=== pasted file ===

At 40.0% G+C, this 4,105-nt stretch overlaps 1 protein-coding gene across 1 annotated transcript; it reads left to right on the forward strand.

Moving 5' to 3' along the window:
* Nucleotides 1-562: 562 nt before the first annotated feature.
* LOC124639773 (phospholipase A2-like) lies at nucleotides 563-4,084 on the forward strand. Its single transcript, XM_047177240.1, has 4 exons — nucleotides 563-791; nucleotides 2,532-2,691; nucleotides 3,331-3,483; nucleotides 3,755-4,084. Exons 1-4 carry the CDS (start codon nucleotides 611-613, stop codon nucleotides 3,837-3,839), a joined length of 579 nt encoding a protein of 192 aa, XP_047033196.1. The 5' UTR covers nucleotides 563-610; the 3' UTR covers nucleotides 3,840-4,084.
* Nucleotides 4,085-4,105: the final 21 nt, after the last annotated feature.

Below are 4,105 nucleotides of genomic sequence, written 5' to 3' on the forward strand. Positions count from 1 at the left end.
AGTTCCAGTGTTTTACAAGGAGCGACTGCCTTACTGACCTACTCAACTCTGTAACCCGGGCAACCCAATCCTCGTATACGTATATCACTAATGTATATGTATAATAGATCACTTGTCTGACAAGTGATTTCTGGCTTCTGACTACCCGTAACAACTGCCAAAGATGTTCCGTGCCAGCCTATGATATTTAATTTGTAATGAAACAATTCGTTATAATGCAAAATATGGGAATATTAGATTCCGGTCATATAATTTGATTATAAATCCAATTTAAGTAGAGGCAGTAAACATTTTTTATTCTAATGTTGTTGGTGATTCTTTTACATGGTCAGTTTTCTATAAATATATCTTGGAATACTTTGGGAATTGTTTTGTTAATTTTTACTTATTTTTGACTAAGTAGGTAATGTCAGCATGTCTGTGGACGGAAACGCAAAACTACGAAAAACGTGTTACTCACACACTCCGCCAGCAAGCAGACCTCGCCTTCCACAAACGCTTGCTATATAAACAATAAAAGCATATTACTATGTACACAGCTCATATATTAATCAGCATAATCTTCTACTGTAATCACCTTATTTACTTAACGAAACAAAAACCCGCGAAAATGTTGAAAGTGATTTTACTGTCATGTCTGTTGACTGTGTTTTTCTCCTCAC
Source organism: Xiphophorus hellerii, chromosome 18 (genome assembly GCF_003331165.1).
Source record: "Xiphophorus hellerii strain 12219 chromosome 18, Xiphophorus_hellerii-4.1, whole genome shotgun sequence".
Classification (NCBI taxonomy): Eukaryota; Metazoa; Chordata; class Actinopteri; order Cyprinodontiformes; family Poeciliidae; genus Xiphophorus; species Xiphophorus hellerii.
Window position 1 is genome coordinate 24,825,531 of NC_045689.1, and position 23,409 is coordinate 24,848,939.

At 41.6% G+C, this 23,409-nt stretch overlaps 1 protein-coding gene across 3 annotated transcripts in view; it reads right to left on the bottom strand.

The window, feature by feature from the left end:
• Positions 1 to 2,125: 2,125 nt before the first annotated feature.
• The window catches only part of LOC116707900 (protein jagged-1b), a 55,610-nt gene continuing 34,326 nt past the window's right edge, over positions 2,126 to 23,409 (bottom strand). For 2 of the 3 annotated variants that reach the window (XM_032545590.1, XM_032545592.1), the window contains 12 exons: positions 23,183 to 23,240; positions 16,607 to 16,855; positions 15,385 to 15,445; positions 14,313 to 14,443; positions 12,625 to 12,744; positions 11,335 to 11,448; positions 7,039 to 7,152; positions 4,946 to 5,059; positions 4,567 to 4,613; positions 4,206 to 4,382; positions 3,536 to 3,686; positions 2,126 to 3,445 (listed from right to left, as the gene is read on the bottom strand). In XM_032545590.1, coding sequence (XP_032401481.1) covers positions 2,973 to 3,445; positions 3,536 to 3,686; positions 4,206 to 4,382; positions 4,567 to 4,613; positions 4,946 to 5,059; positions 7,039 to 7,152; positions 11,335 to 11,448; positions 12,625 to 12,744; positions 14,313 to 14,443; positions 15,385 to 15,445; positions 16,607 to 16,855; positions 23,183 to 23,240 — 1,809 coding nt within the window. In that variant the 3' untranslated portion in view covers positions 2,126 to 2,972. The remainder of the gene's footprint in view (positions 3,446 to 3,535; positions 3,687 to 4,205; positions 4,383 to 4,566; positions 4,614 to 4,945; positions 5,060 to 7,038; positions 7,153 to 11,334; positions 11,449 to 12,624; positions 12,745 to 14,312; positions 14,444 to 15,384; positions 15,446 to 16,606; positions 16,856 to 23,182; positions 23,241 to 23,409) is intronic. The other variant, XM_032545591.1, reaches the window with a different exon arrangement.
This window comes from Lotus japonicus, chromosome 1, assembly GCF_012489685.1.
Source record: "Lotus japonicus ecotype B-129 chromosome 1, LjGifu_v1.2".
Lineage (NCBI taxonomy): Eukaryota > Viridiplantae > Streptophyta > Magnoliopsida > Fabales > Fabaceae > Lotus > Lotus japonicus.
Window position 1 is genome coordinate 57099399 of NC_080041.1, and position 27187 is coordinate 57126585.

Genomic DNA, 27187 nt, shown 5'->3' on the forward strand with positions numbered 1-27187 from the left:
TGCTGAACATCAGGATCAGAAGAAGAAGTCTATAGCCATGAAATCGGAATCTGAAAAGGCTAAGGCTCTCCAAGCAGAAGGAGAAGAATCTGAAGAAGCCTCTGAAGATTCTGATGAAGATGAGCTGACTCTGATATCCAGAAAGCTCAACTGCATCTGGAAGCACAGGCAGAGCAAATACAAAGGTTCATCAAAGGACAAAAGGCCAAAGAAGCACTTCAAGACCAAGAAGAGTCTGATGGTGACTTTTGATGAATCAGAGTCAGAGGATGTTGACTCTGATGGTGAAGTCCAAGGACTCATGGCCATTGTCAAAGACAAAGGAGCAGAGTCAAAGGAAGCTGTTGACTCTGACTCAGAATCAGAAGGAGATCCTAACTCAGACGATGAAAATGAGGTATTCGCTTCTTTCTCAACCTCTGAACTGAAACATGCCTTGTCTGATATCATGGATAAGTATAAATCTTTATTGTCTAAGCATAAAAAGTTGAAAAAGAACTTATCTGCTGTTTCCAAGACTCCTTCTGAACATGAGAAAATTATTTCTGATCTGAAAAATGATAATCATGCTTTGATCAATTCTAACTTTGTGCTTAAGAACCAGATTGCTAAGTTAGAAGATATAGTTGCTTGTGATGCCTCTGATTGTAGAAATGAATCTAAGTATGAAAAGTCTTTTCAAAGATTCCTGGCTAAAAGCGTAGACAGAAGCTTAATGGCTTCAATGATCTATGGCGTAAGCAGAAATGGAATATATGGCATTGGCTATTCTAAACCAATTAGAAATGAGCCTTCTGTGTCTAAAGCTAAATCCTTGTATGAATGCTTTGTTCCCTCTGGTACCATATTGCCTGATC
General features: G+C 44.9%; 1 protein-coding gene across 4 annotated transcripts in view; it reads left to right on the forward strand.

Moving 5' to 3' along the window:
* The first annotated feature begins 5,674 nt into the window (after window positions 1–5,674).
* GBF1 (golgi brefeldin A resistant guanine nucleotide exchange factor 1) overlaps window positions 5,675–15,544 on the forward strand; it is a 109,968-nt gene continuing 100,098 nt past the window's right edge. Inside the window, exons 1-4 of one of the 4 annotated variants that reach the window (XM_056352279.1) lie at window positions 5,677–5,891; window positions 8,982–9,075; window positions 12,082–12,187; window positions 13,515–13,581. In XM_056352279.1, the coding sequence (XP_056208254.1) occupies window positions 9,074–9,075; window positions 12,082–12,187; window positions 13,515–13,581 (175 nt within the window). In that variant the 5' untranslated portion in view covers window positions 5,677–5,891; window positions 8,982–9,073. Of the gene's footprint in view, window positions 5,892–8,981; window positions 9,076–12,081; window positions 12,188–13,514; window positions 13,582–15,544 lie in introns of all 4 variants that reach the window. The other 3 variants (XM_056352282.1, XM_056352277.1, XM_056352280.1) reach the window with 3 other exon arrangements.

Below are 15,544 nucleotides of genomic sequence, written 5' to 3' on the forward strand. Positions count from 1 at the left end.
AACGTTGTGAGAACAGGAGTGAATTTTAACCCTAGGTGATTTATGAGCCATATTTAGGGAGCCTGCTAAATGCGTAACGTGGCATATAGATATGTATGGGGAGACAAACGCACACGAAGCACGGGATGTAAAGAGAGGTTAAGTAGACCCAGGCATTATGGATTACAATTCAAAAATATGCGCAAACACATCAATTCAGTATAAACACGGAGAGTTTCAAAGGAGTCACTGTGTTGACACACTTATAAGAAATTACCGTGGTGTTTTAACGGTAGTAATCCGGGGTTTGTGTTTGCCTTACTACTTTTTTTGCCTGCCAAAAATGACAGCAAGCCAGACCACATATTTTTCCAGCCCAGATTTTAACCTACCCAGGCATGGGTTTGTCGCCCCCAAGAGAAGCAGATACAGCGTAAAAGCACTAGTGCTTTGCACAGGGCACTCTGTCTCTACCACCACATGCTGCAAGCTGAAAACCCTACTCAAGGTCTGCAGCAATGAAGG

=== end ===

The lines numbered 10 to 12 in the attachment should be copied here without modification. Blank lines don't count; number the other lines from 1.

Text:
Classification (NCBI taxonomy): Eukaryota; Metazoa; Chordata; class Actinopteri; order Cyprinodontiformes; family Poeciliidae; genus Xiphophorus; species Xiphophorus hellerii.
Window position 1 is genome coordinate 24,825,531 of NC_045689.1, and position 23,409 is coordinate 24,848,939.

At 41.6% G+C, this 23,409-nt stretch overlaps 1 protein-coding gene across 3 annotated transcripts in view; it reads right to left on the bottom strand.